Kitchen Myths

Facts and fiction about food and cooking, by Peter Aitken

You must use a serrated knife to slice ripe tomatoes

You certainly can use a serrated knife for ripe tomatoes, but there’s no need to. If you find yourself always turning to a serrated knife for this task it is probably because your straight-edged knives are not sharp enough. A well-sharpened regular knife will make paper-thin slices from a ripe tomato—in fact, some people use this as a test for a knife’s sharpness.

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13 responses to “You must use a serrated knife to slice ripe tomatoes

  1. Ivan July 20, 2011 at 4:27 am

    Bull, a tomato skin will blunt a flat-bladed knife that is why you need a serrated knife. Cut enough tomatoes in a professional situation and you’ll understand

  2. kitchenmyths July 20, 2011 at 10:01 am

    I’m afraid you didn’t understand the original post. I don’t know about tomato skin dulling knives, it has not been my experience – but then again, I have never sliced tomatoes in huge amounts. My point was that a sharp non-serrated knife will slice tomatoes perfectly well, that’s all.

  3. Ivan July 22, 2011 at 6:55 am

    And my point is that if you use a flat bladed knife, you won’t have much of a knife left after a while which will not happen if you use a serrated knife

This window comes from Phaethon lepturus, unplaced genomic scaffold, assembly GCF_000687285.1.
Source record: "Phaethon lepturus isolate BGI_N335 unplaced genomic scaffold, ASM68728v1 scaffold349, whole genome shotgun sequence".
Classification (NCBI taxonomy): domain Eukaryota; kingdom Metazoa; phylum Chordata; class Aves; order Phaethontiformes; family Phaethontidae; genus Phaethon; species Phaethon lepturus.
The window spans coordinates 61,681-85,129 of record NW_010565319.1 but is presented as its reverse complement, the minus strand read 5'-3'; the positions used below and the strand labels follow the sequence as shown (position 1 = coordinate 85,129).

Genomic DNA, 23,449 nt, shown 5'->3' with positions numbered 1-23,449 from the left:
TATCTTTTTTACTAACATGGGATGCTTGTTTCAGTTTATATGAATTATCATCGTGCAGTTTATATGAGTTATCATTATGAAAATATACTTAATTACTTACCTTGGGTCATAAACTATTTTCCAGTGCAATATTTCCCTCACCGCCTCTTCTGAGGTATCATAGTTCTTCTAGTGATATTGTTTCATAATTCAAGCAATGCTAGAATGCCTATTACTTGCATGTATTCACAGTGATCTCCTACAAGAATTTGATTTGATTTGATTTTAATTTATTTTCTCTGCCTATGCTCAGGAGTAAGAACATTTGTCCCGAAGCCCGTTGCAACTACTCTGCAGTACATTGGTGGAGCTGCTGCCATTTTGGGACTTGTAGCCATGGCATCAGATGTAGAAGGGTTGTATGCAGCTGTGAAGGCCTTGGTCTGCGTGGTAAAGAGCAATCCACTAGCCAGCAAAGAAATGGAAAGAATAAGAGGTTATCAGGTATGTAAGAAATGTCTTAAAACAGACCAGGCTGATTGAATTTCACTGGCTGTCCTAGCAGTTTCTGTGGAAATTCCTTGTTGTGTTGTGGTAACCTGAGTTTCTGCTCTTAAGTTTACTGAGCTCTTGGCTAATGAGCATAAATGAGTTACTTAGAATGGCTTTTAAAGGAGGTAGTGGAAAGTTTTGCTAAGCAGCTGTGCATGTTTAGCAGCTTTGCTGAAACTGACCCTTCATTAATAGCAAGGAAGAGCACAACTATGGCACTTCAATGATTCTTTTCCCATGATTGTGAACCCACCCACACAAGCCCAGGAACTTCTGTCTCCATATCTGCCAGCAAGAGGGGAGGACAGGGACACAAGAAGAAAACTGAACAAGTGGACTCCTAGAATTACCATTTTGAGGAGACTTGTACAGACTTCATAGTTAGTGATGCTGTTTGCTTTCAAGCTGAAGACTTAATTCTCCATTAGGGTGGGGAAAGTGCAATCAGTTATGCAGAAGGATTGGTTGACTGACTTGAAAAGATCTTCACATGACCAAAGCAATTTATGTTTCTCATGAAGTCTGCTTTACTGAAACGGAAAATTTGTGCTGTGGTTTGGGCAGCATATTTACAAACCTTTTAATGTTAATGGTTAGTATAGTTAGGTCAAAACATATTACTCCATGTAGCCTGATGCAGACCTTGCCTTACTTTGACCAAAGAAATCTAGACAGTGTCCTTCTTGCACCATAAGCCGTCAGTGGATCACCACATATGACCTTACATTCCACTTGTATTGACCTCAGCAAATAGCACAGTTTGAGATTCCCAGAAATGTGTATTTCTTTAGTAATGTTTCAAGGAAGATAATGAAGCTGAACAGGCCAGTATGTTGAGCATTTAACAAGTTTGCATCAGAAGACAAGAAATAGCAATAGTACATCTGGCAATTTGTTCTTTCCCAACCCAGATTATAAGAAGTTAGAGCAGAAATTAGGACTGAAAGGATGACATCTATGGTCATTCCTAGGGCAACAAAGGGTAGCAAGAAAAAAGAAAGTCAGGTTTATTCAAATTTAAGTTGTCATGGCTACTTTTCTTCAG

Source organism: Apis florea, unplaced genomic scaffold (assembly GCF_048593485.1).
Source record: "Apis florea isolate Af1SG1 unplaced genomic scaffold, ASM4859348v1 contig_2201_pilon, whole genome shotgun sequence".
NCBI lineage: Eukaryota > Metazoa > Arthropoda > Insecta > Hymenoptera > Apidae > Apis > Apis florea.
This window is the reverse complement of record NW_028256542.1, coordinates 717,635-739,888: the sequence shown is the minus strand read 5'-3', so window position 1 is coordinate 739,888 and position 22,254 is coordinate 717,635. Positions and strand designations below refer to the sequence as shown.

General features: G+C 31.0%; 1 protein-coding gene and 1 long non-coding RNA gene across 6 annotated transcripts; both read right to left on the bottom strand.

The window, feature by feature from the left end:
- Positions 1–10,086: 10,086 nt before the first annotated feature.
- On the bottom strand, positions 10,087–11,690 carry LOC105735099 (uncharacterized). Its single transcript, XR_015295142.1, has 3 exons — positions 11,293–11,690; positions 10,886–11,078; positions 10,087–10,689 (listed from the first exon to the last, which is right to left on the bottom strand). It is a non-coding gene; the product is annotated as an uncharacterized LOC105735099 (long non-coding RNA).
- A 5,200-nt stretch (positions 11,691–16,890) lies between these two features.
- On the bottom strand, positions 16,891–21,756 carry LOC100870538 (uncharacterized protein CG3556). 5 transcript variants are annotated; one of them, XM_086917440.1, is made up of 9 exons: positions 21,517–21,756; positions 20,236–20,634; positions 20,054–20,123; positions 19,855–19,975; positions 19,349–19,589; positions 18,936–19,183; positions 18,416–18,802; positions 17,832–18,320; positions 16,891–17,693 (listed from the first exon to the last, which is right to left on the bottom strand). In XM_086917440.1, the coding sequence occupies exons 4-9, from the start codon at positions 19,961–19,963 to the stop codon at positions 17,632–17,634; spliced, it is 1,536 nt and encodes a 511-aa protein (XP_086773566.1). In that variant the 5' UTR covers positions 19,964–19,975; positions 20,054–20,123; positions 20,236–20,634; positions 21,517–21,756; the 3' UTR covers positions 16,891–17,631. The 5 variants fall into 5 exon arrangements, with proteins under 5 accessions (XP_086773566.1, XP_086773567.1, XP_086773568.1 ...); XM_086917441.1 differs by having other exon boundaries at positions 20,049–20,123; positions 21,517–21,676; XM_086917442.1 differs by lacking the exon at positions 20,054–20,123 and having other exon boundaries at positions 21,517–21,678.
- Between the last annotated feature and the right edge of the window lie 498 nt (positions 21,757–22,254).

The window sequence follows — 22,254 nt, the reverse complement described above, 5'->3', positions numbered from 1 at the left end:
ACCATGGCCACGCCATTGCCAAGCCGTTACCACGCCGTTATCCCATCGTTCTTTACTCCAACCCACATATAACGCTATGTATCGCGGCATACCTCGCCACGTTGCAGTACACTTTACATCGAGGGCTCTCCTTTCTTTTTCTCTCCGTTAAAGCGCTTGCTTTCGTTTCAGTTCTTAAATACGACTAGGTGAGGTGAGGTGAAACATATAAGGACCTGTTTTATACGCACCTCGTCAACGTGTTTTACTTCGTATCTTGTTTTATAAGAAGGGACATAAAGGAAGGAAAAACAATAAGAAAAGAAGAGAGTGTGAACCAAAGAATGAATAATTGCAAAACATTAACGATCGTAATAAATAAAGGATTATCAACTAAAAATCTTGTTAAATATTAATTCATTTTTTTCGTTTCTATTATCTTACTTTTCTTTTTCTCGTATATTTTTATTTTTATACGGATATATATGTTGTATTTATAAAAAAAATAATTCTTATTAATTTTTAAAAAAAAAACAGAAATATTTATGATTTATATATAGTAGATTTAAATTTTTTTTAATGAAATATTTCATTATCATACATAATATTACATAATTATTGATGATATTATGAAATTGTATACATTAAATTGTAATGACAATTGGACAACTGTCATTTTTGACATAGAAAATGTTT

4. Dane July 22, 2011 at 6:50 pm

    Some facts to support your claim would be nice, Ivan. What is it that dulls the blade? The blade is (supposedly) steel and tomato is rather much softer than that. Stainless is pretty resistant to acids as well. Of course you need to hone your blade occasionally, but that’s true with all straight blades no matter what you’re cutting. And why doesn’t this mystery dulling happen with a serrated blade? Facts, please, since we’re doing mythbusting here.

  5. Ivan August 11, 2011 at 4:14 am

    I can’t quote material science but just professional knowledge. It’s to do with the extra smoothness of the tomato skin versus the smoothness of the flat blade. I would hypothesize that when two flat edges meet they both wear each other down, where as the serration tears the skin of the tomato. The New Scientist’s ‘Why don’t penguins feet freeze’ and other similar publications fields similar questions, perhaps an email to them may be able to give you a more scientific explanation

    • John May 7, 2016 at 6:58 pm

      That is why you touch a good knife up on a steel , smoothness of a tomato skin? a lot of foods in cooking have smooth skins so that theory is not that hypothesis is incorrect if you could come back with scientific proof please

  6. Ivan August 11, 2011 at 4:22 am

    oh and just to back-up my statement. Have you ever seen a shark or other carnivore with flat teeth?

  7. kitchenmyths August 11, 2011 at 11:57 am

    The only reason I can think of that tomato skin would dull a knife is if the skin contained some sort of abrasive substance that would quickly wear the edge down. A web search found no suggestion of this. And, as Dane says, if this dulling occurs it would dull a serrated knife too. I am not sure the carnivore example is relevant because carnivores don’t eat tomatoes!